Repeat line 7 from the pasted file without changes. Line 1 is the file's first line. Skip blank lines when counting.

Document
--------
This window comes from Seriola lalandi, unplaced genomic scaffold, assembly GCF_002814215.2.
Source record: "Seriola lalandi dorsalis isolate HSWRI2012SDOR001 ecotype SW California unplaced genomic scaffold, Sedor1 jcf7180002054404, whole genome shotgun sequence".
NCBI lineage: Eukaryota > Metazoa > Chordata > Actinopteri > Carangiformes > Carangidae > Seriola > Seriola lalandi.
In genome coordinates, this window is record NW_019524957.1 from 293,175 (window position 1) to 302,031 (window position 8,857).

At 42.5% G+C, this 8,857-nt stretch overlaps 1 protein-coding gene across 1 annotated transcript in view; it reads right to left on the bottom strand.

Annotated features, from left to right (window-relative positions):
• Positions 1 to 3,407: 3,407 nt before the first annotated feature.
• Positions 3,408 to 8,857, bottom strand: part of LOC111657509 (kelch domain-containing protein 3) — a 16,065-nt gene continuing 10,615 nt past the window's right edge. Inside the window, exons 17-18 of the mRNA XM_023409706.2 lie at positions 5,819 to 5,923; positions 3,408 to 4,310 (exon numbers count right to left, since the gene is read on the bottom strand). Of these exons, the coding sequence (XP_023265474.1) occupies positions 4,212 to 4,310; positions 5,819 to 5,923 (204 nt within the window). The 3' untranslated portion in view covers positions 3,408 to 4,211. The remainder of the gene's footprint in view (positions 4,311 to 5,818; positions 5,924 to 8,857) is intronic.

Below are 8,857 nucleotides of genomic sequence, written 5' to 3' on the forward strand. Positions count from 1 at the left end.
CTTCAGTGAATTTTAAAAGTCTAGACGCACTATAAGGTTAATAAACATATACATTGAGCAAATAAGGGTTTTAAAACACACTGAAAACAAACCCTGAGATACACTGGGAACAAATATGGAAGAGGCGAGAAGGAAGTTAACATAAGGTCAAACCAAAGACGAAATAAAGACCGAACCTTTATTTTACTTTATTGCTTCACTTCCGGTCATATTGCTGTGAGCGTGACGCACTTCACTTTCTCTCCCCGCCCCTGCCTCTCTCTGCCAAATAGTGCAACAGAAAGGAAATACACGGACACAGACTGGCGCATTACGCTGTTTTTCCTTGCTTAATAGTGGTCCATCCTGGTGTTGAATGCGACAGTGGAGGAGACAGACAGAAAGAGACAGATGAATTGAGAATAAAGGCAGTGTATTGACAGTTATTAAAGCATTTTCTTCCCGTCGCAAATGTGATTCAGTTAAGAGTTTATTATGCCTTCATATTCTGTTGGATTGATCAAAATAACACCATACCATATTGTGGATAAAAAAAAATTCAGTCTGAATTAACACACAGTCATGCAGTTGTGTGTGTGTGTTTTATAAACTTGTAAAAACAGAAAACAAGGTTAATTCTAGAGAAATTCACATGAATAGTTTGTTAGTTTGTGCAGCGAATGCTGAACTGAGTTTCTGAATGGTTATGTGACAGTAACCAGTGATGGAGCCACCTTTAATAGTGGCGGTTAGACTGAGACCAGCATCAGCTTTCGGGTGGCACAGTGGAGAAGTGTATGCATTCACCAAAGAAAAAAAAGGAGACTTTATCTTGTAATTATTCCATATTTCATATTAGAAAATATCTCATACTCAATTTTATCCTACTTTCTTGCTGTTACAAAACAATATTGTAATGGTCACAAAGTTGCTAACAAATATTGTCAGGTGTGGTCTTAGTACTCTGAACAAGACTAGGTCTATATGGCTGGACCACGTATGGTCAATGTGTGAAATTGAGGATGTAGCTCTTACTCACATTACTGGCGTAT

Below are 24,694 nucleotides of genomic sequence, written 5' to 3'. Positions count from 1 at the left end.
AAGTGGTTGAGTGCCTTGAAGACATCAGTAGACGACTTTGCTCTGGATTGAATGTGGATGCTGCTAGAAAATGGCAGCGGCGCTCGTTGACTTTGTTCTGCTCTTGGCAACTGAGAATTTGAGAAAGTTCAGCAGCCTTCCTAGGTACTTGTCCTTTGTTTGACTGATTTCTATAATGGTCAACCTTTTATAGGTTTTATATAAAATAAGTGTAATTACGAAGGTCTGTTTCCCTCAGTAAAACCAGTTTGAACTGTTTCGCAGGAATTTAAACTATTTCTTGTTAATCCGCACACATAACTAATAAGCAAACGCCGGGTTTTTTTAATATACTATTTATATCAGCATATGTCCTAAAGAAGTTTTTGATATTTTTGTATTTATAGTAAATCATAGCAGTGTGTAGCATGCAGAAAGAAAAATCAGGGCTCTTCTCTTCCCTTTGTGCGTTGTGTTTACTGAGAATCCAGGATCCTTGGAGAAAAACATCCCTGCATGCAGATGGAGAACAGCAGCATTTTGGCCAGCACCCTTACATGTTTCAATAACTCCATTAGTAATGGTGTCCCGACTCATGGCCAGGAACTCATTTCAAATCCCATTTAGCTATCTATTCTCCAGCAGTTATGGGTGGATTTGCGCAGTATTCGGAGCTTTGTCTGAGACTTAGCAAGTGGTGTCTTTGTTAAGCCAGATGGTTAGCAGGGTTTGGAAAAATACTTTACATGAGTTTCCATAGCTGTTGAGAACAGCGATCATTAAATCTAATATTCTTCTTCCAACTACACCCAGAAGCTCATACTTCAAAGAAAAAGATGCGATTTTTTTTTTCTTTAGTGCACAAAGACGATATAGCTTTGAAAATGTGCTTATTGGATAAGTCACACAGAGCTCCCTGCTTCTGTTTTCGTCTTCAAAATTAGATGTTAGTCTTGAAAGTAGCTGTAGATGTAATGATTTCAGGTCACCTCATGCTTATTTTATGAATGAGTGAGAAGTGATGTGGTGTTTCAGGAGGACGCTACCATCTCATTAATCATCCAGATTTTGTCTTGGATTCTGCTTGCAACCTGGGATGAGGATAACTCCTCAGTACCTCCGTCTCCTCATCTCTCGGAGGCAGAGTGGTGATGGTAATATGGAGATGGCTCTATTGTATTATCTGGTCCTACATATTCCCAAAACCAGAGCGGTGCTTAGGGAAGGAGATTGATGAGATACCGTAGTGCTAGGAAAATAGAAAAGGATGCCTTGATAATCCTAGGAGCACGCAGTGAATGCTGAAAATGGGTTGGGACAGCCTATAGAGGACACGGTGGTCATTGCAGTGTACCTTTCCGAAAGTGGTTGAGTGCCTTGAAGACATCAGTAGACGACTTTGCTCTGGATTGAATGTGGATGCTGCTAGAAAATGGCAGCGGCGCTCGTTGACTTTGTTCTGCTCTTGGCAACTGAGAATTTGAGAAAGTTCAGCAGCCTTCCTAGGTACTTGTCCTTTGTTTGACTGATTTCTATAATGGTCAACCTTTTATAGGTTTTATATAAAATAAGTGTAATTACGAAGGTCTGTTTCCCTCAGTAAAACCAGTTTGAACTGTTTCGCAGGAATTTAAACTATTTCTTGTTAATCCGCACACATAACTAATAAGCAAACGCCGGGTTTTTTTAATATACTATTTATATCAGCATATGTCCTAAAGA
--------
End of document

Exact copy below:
• Positions 1 to 3,407: 3,407 nt before the first annotated feature.